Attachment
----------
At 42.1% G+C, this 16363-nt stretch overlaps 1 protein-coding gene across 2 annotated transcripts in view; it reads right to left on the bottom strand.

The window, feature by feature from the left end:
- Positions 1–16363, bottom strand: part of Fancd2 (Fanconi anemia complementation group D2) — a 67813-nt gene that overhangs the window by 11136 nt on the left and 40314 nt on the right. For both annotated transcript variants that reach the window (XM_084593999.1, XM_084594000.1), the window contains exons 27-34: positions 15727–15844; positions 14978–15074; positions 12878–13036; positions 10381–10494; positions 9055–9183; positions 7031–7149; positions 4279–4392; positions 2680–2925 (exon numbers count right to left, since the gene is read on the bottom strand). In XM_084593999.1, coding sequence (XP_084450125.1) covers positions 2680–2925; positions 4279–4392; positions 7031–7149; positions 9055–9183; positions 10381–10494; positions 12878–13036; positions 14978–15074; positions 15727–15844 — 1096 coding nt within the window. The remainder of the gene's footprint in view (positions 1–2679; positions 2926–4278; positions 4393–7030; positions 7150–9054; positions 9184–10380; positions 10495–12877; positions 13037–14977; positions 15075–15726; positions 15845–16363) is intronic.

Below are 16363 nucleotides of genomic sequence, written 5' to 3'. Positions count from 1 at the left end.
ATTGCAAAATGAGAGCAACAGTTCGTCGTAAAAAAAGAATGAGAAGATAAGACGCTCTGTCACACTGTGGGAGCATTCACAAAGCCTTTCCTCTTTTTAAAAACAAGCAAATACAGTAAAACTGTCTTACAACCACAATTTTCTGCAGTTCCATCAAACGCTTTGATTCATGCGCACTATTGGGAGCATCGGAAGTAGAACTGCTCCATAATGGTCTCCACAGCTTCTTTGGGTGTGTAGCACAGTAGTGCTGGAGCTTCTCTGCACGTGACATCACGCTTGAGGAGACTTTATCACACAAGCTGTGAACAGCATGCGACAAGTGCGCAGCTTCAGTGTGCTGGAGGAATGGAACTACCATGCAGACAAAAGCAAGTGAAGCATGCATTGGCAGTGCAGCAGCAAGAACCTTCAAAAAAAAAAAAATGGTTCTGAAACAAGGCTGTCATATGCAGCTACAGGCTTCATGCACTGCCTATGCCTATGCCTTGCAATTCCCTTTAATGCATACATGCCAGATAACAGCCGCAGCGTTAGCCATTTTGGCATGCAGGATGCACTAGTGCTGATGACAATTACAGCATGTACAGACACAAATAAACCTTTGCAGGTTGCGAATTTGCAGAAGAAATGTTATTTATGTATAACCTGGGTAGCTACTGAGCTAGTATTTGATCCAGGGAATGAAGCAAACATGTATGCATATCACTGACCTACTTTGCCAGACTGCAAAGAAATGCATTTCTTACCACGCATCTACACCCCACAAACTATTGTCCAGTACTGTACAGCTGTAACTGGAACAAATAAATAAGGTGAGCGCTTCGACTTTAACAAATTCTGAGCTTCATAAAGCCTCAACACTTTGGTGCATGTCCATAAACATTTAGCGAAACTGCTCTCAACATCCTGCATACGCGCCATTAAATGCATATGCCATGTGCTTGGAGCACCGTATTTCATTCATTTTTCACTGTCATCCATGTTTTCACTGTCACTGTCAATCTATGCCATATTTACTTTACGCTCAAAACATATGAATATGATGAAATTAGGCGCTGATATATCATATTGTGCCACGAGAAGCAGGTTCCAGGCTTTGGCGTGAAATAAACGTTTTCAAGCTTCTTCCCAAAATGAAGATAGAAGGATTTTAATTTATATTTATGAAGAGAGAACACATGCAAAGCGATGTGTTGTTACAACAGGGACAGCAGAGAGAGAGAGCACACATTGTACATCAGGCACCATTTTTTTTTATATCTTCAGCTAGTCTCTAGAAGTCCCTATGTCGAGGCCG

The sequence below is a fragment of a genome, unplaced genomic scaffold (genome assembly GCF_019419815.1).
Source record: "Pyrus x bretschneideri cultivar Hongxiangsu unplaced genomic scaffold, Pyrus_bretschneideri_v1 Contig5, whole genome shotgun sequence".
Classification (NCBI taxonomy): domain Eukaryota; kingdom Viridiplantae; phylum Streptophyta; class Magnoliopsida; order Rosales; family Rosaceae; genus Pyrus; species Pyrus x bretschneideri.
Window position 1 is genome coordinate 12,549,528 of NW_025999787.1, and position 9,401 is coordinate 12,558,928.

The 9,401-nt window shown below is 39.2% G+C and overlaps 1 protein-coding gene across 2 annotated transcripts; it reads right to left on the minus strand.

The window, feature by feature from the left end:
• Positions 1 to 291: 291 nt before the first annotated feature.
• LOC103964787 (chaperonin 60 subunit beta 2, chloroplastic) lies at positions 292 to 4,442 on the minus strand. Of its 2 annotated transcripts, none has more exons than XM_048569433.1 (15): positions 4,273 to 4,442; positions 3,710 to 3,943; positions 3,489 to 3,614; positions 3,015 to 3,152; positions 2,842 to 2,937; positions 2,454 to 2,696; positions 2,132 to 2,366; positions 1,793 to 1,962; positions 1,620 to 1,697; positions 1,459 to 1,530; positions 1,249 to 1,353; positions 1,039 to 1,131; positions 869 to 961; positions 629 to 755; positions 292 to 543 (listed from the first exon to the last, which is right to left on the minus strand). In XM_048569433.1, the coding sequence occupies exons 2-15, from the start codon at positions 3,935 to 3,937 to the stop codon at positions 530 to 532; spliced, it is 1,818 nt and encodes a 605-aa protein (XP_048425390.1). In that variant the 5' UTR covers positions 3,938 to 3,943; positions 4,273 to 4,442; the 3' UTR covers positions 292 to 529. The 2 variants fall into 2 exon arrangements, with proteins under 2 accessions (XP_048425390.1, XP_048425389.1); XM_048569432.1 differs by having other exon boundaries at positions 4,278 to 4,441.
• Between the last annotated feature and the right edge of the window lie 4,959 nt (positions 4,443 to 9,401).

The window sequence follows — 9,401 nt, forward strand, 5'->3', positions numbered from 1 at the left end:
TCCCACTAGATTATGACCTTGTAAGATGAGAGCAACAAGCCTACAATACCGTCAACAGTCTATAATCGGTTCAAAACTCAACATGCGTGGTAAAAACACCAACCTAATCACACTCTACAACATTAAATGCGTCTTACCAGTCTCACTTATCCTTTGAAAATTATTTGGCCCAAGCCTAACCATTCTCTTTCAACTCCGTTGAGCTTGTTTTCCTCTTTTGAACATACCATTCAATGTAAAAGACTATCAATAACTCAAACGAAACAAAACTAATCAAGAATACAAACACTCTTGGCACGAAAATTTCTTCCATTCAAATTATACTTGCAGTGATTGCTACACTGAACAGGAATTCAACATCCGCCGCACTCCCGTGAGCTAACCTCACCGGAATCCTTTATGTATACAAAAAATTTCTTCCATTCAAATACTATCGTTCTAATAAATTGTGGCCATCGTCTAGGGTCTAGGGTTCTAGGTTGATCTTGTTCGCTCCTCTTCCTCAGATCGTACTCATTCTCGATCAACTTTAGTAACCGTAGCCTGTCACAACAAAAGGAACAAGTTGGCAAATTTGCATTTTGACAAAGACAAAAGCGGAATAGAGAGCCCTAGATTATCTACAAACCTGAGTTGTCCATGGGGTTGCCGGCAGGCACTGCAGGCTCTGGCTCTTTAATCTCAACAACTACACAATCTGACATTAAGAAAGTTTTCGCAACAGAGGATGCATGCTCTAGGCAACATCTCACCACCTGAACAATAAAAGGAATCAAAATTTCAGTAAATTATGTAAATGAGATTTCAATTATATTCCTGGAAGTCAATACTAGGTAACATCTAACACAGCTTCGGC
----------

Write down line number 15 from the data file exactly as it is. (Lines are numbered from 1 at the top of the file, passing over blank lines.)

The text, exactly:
The window sequence follows — 9,401 nt, forward strand, 5'->3', positions numbered from 1 at the left end: